If you are a crow, living in the United States of America, and on a whim you decided to fly directly north to the northernmost part, from the southernmost part of the most southerly of the original Thirteen Colonies on the eastern seaboard, you would cover 750 kilometres or 500 miles. Though I am not a crow, I have done the journey in a Chevolet Impala (not mine) at a time when the President of the USA found it convenient, safer and cheaper for Americans to drive no faster than 55 m.p.h., even on the finest roads in the world.
I had been staying with an old school buddy on an impressively large farm in South Georgia, but I needed to get myself to Maine. Driving surrounded by some of the most beautiful countryside, landscape, occasionally seascapes, stopping in motels and eating in Howard Johnsons, I passed through South Carolina, North Carolina (where I stayed at a place called Raleigh, named for a man of Devon); Virginia, where government started and starts in the USA (in Washington D.C.) and where the roads are slightly curved and black, and in Spring lined high to the sky with white, pink and yellow blossom. Americans know how to design roads.
Then I zipped through Maryland, where I got lost in Baltimore the capital; missing Delaware to starboard I shot through Pennsylvania, where again (in its capital) I lost myself on what appeared to be a ten-lane city circular road. I had got into the wrong lane, and couldn’t get out. If I had obeyed the rules of the road, I would still be circling Philadelphia some thirty-five years later. Just to the right of Pennsylvania there was (and is) New Jersey.
In New York, a state which contains New York (don’t let us become confused), or Manhattan (even more confused) I nearly drove into Lake Champlain, which I would have found rather cold. To the right there was Connecticut properly pronounced ‘Connedicut’ and gorgeous Rhode Island, where I know there still exist private houses of immoderate size that used to house America’s aristocracy, and now don’t. There are some excellent aerial shots of some of these Versailles/Chambords/Blenheims in the opening scenes of a film called High Society, to the haunting musical accompaniment of Satchmo.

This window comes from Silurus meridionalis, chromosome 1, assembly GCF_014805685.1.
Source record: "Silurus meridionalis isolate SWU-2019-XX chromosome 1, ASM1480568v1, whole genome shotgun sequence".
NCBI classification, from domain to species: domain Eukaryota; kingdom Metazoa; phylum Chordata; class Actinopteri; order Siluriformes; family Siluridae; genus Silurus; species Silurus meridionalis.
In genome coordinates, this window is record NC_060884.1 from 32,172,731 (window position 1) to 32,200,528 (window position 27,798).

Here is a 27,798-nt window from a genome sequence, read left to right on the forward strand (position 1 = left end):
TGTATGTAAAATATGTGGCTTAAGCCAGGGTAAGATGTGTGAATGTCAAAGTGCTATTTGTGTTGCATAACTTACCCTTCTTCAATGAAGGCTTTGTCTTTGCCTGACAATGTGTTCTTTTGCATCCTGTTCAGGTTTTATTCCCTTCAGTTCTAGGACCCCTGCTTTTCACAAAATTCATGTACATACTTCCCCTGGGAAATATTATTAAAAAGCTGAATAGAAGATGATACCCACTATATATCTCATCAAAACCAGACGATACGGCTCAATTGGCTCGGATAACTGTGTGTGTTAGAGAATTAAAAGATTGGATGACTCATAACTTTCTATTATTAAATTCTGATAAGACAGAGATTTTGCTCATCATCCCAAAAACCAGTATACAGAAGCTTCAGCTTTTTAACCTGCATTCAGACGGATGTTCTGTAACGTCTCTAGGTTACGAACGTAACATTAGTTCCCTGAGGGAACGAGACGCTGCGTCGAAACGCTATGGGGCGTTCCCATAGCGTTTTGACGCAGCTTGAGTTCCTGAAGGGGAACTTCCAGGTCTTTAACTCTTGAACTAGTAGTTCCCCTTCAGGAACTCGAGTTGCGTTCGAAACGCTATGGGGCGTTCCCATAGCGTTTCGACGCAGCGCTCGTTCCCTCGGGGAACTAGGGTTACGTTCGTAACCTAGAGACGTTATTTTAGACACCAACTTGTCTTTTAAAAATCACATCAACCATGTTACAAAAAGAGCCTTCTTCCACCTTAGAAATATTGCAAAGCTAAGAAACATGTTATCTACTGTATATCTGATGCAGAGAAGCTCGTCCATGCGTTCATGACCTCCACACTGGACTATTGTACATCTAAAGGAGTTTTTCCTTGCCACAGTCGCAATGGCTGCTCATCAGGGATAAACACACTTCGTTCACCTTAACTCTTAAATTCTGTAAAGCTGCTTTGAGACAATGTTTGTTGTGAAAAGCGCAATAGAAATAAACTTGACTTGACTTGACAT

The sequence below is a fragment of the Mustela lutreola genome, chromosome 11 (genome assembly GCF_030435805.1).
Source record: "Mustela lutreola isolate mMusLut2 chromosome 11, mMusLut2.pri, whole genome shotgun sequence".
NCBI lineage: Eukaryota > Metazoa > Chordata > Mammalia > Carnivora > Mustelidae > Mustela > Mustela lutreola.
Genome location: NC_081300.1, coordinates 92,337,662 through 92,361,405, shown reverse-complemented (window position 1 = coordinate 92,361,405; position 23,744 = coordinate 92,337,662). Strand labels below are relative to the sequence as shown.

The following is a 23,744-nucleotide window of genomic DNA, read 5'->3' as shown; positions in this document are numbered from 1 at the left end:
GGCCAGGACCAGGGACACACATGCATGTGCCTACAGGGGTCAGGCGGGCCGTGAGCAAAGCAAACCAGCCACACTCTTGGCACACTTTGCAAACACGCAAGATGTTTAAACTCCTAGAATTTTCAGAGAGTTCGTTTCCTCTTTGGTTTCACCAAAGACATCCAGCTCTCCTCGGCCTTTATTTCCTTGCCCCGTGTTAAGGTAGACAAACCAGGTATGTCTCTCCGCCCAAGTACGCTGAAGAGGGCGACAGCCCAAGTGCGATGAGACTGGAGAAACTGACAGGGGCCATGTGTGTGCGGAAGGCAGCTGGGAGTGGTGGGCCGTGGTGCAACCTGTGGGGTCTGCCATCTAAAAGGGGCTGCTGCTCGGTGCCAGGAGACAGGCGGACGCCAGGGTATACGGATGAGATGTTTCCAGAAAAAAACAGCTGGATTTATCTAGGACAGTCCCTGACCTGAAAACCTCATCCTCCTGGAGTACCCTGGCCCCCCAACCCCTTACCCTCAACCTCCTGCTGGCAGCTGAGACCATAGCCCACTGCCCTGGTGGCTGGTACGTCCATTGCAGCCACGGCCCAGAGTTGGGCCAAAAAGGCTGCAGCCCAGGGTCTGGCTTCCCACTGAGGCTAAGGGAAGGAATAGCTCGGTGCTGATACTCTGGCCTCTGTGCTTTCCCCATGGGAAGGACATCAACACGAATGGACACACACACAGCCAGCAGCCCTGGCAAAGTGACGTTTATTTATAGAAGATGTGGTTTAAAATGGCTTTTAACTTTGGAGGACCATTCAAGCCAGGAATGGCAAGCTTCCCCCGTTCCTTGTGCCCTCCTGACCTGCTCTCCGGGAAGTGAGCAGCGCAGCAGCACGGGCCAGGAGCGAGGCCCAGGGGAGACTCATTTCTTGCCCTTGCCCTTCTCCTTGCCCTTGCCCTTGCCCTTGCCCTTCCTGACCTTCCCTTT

Then into, where a lot of expensive horses rush around in meadows bordering very expensive farms, and into New Hampshire, my personal favourite, probably because there is no income tax in New Hampshire, a great help for writers such as John Updike who lived there and wrote about its charming colonial towns, one of which was the model for Witches of Eastwick.
At last the Impala and I were in Maine, where every seaboard township has seafood restaurants where you eat clams and crabs and lobsters with very little sauce, and for ever wipe your chin clean. My trip required three inexpensive nights in uninviting motels, each one of which I chose because there was an empty old clapboard mansion on a hill just nearby. I could hear the stabbing music of Mr Bernard Hermann, and see Mr Anthony Perkins in drag flourishing a kitchen knife. There had also been four days of driving a Cherolet Impala at 55 m.p.h., which is rather like taking an aircraft carrier on a tributary of the river Thames and being told to keep the knottage down.